Now, if anything goes wrong with your new view, you can switch back to the old one.
Now, we’re going to add specific filters based on spam sites that have already given you fake hits.
First, you need to find the spam domains. You can do this by following the process above to get to your GA page on referral traffic.
(Hint: It’s Acquisition > All Traffic > Referrals. Don’t forget to sort the results by bounce rate by clicking the box at the top of the Bounce Rate column.)
Gather all of the spam domains in a spreadsheet or text document.
Second, you need to block the spam domains. Once you’ve compiled all of the spam domains (those with 100% bounce rate and a nonexistent session time), head to the Admin tab at the top of the screen.
Click on “All Filters” in the left column.
Click “+ADD FILTER.”
Give your filter a name like “Spam Domain Filter.” Next, click “Custom.”
In the next drop down menu, make sure “Exclude” is checked. Under “Filter Field,” click on the drop down and select “Campaign Source.”
Next, you’ll enter the spam domains you want to block into the Filter Pattern box. But, there’s a specific way you have to do this.
The pattern looks like this:
So, if you wanted to block two spam sites called SpamMe and FakeViews, you’d enter:
Each domain ends with a \. And every domain (except the first) has a | in front.
To add a third called FakeHits, you’d enter this:
It’s kind of complicated at first. But, after a couple of tries, you’ll get used to it.
When you’re done, scroll down to the “Apply Filter to Views” and click “All Web Site Data.” Finally, click “Save.”
You now have a filter that is blocking all the spam sites that were plaguing you!
But, there is so much more you can do. Here are even more techniques to help you curb the amount of spam getting through to your site.
Step 3: Block Common Spam Referrers
You’re going to stop these infamous spam sites right in their tracks.
You’ll need a total of four filters to do this. It sounds like a lot, but I promise it’s easy! There’s a character limit for each series of blocked referrers, which is why you need so many.
For the first filter, navigate to Admin > All Filters > + ADD FILTER.
This screen should look familiar. Give your new filter a name like “Common Spam Referrer Filter.”
Click “Custom” and make sure “Exclude” is checked. Once again, select “Campaign Source” from the Filter Field drop down.
This process is identical to what you just did, but you’ll also use the strings from earlier in this article that you used to clean up your current spam.
In the Filter Pattern box, copy and paste the string below, courtesy of Brian Clifton:
Then scroll down, click “All Web Site Data,” and then hit “Save.”
For the second filter, the process is almost exactly the same. This time, you’re going to copy and paste this string into the Filter Pattern box:
For the third filter, copy and paste this string:
For the fourth filter, copy and paste this string:
That’s it for this section! You’ve now got four (or five) filters working to combat spam.
Step 4: Block Third Party Traffic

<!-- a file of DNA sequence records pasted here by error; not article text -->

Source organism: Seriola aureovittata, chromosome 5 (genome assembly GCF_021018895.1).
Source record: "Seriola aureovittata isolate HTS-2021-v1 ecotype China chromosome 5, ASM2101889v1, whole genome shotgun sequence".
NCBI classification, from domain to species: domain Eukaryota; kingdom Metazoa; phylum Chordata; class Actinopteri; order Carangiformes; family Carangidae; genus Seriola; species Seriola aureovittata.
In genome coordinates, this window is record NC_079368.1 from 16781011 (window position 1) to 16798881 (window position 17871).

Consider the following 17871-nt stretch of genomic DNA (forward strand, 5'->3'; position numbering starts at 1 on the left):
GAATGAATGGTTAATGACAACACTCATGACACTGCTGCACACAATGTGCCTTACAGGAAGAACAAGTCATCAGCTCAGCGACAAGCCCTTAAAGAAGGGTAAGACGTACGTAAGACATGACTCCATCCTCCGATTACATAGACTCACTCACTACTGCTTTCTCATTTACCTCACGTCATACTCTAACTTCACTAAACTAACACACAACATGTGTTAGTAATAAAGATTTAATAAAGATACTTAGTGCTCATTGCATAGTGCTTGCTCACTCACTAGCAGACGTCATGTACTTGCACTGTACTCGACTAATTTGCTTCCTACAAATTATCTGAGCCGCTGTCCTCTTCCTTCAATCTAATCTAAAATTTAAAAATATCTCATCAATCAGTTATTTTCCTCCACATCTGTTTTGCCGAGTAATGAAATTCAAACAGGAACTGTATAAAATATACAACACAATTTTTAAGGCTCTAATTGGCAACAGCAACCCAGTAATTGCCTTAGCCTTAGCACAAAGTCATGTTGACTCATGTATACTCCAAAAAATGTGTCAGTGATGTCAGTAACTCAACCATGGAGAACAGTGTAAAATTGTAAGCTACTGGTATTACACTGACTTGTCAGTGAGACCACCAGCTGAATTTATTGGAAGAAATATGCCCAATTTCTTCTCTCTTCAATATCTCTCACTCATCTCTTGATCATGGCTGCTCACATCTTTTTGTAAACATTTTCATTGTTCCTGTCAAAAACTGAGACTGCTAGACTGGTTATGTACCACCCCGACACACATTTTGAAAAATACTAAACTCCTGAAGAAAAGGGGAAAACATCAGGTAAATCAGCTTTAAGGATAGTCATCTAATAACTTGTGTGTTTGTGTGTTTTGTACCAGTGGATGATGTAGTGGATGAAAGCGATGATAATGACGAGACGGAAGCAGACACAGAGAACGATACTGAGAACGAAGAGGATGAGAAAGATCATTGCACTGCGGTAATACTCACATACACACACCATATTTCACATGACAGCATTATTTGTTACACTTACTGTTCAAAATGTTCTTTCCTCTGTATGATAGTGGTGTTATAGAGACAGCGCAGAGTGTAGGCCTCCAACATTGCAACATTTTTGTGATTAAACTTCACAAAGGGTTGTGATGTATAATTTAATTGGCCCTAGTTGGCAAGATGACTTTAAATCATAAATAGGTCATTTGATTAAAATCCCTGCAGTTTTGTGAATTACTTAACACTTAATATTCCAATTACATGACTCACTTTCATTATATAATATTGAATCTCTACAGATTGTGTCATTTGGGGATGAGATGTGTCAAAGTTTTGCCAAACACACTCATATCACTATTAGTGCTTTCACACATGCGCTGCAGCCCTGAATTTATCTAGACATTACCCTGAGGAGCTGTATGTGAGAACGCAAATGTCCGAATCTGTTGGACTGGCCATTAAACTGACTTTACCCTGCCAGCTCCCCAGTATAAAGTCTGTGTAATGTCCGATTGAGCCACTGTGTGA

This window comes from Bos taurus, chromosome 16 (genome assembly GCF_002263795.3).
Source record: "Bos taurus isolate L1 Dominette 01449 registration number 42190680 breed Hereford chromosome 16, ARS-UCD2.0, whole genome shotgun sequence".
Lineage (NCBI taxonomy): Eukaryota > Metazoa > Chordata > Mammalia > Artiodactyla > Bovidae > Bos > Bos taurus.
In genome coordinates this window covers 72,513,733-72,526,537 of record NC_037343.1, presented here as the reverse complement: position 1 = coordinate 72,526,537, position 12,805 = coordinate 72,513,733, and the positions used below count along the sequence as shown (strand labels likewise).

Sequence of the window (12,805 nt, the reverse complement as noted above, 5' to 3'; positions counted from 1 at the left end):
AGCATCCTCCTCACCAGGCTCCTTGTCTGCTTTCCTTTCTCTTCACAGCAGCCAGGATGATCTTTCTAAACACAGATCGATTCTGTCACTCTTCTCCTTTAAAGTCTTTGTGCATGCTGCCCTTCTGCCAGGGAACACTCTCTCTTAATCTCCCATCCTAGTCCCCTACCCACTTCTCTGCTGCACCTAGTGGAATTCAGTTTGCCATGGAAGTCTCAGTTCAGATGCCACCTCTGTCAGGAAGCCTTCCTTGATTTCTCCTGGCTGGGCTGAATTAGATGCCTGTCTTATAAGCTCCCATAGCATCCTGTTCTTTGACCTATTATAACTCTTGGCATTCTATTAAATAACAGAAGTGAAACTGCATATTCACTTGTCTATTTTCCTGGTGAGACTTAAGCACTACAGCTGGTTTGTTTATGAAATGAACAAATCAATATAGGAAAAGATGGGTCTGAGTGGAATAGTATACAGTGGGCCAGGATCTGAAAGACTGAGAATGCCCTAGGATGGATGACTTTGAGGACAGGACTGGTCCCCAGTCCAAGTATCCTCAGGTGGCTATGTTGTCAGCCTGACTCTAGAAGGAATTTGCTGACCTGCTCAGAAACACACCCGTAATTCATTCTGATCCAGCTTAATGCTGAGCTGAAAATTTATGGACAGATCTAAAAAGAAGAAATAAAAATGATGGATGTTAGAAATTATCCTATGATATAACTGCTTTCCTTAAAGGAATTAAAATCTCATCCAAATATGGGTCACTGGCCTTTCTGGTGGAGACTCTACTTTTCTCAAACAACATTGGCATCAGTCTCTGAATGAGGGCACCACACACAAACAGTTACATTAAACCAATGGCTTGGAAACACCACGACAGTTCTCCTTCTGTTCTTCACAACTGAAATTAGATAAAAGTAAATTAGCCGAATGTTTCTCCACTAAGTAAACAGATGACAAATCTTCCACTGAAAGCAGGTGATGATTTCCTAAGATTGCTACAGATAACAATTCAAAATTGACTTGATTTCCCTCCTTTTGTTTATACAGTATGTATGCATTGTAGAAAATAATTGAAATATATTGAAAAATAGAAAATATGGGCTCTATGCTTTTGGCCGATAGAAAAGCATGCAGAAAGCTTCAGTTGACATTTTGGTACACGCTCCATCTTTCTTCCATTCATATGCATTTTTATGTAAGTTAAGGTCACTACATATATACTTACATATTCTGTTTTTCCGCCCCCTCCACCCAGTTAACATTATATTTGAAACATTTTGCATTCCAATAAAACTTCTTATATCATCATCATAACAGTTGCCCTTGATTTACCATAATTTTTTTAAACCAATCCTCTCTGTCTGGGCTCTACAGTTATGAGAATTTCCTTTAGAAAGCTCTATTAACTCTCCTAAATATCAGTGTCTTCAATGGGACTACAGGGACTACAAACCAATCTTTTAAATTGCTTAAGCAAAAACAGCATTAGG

There’s one more thing that you can do in GA to reduce the amount of spam traffic that you get.
Most of the time, when you get a fake hit, that referrer never even visits your site! This means that these referrers never request your actual hostname (usually your domain name).
To see this in action, make sure you’re on the Reporting tab in GA and head to the left-hand sidebar. Navigate to Audience > Technology > Network.
Select the Hostname tab.
If you don’t see your actual domain name (or a variation of it), then that traffic isn’t even visiting your site.
By blocking third party traffic entirely, you’ll ensure that the traffic you get actually visits your website.
To do this, you can create a Hostname filter.
Start by going to the Admin tab and navigating to All Filters > +ADD FILTER.
This filter will be almost exactly the same to the other filters we created in Step 3. There are two differences.
First, choose “Include” instead of “Exclude.”
Second, select Hostname in the Filter Field dropdown.
In the Filter Pattern box, enter your domain name. Select “All Web Site Data” in the Apply Filter to Views section and click Save.
Now, you’ve effectively blocked out all third party traffic.block out traffic by country, if you’re seeing a lot of repeat offenders from the same country.
Obviously, this can also be problematic, so think carefully before you choose this option.
Unfortunately, there is no ultimate solution to completely eliminate spam. Spammers have always found a way to do their dirty deed.
Google and other huge companies are working to fight spam better, but there’s no perfect solution on the horizon (at least, not soon).
So, it’s safe to say that if you own a website, you’ll be facing spam for a while.
That’s why it’s crucial to regularly clean out your analytics and make sure only the good stuff’s coming through.
If spam is inflating your analytics, everything else gets thrown off. You could waste time, money and energy on strategies that are ultimately useless.
All it takes is a few minutes to set up these filters and you’ll successfully eliminate 99% of spam. And, if you spend a few more minutes every month updating your filters, you’ll be even better off.
Trust me––it is absolutely worth your time to battle spam.
What are your favorite anti-spam tips and tricks?